Today, in “On the Square,” we have two topical articles. In the first David Hart offers his thoughts on New Year’s Eve, which are somewhat different from R. R. Reno’s, which he wrote about in his column yesterday. “Now that I have a family of my own, we do observe the changing of the calendar year in our own tepid way,” he writes in New Year’s Titanic Gods .
A glass of champagne at midnight on New Years Eve, a few mince piesthat sort of thing. My wife, being English, also likes to scare up a few Christmas crackers to pull open, for the amusement of our son, who quite likes having a reason to stay up late.
But, on the whole, it is still a minor observance for us, and nothing to compare to the celebrations we like to hold on Twelfth Night, the eve of Epiphany, when the last of the Christmas presents are opened, games are played, and the decorations come down from the tree. (I know many Americans think of Christmas as a single day and like to clear away the trappings of the season well before the fifth of January, but that is sheer barbarism, if you ask me, morally only a few steps removed from human sacrifice, cannibalism, or golf.)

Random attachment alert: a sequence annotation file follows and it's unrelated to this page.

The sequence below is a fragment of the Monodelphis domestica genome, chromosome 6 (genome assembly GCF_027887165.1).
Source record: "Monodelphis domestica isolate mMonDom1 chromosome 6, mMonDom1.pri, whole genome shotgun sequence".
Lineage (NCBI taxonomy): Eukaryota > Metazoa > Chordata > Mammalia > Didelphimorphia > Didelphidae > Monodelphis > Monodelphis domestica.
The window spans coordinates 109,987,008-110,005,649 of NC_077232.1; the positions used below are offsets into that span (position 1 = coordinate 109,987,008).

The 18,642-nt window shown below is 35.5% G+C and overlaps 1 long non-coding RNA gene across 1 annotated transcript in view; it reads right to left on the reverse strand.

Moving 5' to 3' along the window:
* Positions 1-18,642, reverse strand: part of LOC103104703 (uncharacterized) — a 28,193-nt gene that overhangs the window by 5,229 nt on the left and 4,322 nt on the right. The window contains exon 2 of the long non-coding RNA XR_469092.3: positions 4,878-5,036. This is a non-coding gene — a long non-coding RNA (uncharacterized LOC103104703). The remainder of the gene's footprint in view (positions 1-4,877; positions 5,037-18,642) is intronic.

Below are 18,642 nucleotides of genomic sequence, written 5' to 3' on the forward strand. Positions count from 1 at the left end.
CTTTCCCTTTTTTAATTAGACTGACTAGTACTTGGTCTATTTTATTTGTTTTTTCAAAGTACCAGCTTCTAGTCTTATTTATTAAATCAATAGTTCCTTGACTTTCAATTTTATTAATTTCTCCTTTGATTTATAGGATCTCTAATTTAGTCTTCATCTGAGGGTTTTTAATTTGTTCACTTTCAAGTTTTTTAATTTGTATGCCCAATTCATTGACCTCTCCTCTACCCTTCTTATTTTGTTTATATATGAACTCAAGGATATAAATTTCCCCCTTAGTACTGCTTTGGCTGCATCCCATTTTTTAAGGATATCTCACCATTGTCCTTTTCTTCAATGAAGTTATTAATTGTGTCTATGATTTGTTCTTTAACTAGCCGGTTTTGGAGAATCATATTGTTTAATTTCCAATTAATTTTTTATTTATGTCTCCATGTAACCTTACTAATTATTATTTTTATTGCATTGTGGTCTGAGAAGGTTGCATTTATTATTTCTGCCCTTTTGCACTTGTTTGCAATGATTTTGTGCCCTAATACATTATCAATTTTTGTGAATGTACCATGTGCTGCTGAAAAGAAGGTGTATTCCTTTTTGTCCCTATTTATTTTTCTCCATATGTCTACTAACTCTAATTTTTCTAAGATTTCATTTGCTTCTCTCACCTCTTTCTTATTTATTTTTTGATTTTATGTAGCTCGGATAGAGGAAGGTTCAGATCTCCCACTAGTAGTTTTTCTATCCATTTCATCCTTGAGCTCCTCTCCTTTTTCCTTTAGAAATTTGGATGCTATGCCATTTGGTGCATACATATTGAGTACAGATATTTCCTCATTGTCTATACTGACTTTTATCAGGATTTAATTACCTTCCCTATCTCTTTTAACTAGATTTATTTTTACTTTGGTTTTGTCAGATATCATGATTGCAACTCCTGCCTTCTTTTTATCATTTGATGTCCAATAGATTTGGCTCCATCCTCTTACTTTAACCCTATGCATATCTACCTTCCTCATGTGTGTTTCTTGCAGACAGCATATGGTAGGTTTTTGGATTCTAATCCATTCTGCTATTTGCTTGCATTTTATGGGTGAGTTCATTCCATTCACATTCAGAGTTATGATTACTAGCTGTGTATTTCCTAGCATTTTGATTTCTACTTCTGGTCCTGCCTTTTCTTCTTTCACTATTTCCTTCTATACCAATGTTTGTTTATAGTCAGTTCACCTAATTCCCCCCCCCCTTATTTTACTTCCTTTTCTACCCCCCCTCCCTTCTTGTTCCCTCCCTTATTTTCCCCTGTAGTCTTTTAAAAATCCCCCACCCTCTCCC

In the second article, the philosopher John Haldane offers a meditation on the Mother of God, whose solemnity is celebrated tomorrow (and is for Catholics a holy day of obligation). In Visions of Mary , he describes his own experience of devotion and the theological disagreements, and then explains the deeper reason for the devotion:
The key to this flowering of Marian devotion beyond the canon of scripture perhaps lies somewhere deeper in the idea of the relationship of mother and child: first, physically intimate, then nurturing and protective, next instructive and authoritative, and finally reversing into dependency. The idea of an eternal, all-powerful deity stands remote from human experience, but the idea that God entered the world through Mary and was subject to her care and direction provides an intermediary through whom pleas and petitions may pass.
Haldane, by the way, is the author of Philosophy Lives in the January issue.